How to Solve Relationship Conflict
The following is a guest post by Dr. Fran Walfish, a Beverly Hills family and relationship psychotherapist. She is the author of The Self-Aware Parent as well as a regular expert child psychologist on The Doctors, CBS TV, and co-star on Sex Box, WE tv.
The most common reason relationships deteriorate is poor conflict resolution skills and unhealthy communication. It is not the issue that is crucial, but rather developing healthy skills to “hang in” with each other and deal with conflicts. Most people either position defensively and attack their partner, run for cover, fall silent, or collapse into tears of hurt and helplessness.
No matter how non-judgmental and open we think we are, we all grow up with negative or critical messages that shape us. We all on some level categorize others in our minds. Many of us have strong uncomplimentary opinions and we sometimes, intentionally or not, communicate these thoughts and ideas to others. These messages, just like relationship styles, get handed down from generation after generation. So, if you are a negative or critical person, know that your style and your messages will likely carry through to your partner (and children, grandchildren and beyond). Even the most kind, patient, and loving person slips into a negative statement once in a while.
- Be aware of your own issues. Be accountable and own up to your part of the problem.
- Don’t react immediately. Cool off first. Listen carefully without interrupting to understand what doesn’t feel good to your partner and with genuine interest.
- If you have a complaint or criticism, present it like an Oreo cookie couched between two positive statements so your partner will be more receptive and less defensive.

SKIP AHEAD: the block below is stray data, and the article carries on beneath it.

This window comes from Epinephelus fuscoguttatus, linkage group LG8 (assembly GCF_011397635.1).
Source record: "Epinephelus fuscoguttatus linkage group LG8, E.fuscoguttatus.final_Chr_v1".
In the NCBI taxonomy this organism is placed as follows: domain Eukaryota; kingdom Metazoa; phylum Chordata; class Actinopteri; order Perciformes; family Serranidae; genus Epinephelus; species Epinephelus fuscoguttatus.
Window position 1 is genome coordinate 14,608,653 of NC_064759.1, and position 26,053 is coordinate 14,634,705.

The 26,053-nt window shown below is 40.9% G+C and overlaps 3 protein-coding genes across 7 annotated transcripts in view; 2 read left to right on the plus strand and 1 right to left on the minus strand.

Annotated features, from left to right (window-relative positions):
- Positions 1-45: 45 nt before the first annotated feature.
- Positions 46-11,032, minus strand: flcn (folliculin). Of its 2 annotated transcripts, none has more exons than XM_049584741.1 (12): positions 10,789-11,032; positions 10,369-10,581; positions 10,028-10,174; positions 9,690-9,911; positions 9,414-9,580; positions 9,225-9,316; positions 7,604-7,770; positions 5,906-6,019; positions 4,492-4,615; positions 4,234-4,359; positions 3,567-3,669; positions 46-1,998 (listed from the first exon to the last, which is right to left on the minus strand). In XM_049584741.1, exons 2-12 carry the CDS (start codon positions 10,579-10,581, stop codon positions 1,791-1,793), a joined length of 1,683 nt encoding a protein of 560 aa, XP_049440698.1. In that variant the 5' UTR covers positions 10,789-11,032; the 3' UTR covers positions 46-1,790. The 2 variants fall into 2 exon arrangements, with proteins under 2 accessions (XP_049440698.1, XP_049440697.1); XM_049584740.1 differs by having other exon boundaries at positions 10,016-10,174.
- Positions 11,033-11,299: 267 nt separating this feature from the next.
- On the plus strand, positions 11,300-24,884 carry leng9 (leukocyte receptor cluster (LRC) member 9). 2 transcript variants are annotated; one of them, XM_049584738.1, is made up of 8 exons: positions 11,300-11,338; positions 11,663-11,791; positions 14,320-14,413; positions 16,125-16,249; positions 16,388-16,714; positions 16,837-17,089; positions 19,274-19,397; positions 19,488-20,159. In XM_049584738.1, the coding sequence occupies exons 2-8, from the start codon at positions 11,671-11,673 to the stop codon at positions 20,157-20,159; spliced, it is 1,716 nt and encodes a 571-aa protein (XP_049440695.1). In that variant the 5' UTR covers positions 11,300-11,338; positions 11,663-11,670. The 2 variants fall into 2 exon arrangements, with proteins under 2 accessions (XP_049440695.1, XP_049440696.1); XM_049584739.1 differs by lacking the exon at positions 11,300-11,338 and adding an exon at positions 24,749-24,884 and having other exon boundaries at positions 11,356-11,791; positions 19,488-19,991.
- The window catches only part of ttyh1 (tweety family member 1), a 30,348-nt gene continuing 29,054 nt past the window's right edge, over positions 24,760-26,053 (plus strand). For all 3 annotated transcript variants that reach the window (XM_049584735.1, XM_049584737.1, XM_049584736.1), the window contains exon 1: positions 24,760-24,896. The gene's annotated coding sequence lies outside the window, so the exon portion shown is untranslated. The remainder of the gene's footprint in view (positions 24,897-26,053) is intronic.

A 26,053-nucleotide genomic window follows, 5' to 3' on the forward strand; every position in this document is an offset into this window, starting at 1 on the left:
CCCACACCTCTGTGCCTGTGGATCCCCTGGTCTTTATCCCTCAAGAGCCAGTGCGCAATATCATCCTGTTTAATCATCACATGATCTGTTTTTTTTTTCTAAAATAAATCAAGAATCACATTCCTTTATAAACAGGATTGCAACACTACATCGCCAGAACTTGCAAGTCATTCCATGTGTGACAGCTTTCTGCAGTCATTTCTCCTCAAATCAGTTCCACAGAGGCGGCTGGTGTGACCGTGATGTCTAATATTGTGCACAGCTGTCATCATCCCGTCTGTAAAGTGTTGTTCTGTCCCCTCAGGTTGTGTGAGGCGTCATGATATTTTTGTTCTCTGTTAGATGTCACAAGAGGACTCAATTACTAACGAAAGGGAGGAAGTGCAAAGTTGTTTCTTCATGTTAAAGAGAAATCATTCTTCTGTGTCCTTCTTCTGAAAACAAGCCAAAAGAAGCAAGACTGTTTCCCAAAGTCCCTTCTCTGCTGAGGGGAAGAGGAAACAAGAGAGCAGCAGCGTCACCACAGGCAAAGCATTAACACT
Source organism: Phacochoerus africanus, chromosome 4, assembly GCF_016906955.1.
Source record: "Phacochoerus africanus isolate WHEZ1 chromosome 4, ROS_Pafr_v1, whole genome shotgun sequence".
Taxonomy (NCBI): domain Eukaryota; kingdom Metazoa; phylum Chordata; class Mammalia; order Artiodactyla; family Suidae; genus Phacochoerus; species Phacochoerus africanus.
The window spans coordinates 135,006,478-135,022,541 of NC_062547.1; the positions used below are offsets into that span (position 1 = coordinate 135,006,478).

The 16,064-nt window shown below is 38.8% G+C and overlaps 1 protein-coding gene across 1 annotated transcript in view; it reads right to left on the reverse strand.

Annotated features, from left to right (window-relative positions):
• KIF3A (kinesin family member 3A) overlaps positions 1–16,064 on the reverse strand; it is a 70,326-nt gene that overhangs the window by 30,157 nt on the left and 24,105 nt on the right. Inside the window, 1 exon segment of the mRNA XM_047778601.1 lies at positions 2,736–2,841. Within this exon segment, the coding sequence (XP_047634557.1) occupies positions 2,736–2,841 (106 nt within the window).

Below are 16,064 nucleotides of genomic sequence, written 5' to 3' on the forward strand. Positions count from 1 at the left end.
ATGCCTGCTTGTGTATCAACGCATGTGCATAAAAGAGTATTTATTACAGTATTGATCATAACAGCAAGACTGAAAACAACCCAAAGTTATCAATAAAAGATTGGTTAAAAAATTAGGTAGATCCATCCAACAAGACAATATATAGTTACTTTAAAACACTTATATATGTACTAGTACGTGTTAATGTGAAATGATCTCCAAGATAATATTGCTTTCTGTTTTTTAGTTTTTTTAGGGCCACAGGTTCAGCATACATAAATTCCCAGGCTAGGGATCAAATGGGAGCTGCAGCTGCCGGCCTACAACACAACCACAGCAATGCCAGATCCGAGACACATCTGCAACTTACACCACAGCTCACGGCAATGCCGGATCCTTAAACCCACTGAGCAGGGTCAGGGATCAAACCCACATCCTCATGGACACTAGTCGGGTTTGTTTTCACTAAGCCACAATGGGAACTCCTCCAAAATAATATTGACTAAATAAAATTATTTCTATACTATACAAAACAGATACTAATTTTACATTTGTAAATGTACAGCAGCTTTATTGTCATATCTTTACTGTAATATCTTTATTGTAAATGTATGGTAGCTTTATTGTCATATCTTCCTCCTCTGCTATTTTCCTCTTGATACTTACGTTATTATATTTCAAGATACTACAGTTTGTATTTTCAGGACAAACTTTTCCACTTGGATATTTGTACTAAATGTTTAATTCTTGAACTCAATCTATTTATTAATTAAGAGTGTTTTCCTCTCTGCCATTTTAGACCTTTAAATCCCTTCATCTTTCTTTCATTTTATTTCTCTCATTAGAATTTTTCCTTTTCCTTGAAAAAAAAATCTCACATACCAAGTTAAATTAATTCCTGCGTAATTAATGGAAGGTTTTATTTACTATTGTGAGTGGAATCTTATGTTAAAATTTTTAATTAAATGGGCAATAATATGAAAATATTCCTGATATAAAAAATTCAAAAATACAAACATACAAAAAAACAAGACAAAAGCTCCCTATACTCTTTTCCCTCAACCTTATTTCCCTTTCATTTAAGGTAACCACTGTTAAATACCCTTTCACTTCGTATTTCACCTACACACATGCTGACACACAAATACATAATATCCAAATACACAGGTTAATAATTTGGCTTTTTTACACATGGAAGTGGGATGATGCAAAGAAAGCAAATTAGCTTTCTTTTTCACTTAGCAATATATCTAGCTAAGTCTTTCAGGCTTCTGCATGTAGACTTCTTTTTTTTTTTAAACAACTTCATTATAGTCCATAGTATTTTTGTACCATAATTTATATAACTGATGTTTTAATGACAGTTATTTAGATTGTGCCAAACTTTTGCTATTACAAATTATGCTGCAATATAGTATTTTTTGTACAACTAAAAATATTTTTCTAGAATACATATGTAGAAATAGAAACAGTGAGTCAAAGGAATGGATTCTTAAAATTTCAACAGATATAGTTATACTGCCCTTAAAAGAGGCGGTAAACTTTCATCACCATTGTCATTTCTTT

- Stick to the topic. Don’t bring in a laundry list of complaints about things that happened 10 years ago.
- Use humor. Laughing can diffuse the intensity of an argument, keep perspective, and help lighten up the moment.
Dr. Fran’s top 10 tips:
- Accept the fact that all of us grow up with messages of bias. Know where biases and judgments exist within you. Own it. Then you can decide whether you want to alter those beliefs.
- Take an honest look inside. Notice if your anxiety rises when things are not in place, organized, or delivered on schedule. If you react by controlling, you may be a perfectionist. Practice allowing your anxiety to rise and notice how much you can tolerate before taking control. Try raising the ceiling on your maximum tolerance level. Your goal is to be able to bear the anxiety that comes with imperfection.
- Don’t compare your partner to others. Measure your spouse/companion by his or her own standards.
- Stay flexible. Remember that rigidity is not healthy.
- Be open-minded. Remind yourself that there is always more than one way to view and deal with a situation.
- If you are engaged in a power-struggle, let go of the arm wrestling. Your partner can only keep tugging if there is someone on the other end pulling in the opposite direction.
- Rules and boundaries must be stated with clarity, not anger. Be clear and concise, yet kind and empathic in your delivery.
- Know that if you’re a critical person life really is a little harder. Your expectations for yourself are greater than most. Feel empathy for yourself so that you can feel empathy for your partner.
- Stay open to listening to and hearing your partner’s feelings. You don’t have to agree with his or her demands. But everyone wants to be heard, validated, and understood. So, give that courtesy to your companion.
- The strongest motivator for change is pain. Don’t wait for something terrible to happen. Make improving your relationship and the lifelong happiness of you and your partner your motivation.
Dr. Fran Walfish is a couples, relationship, and family psychologist and author in Beverly Hills, California. In addition to her private practice, she was on the clinical staff in the department of psychiatry at Cedars-Sinai Medical Center for 15 years. Walfish was also a school psychologist and recently completed a four-year-term as chair of the board of The Early Childhood Parenting Center founded at Cedars-Sinai Medical Center, Los Angeles.
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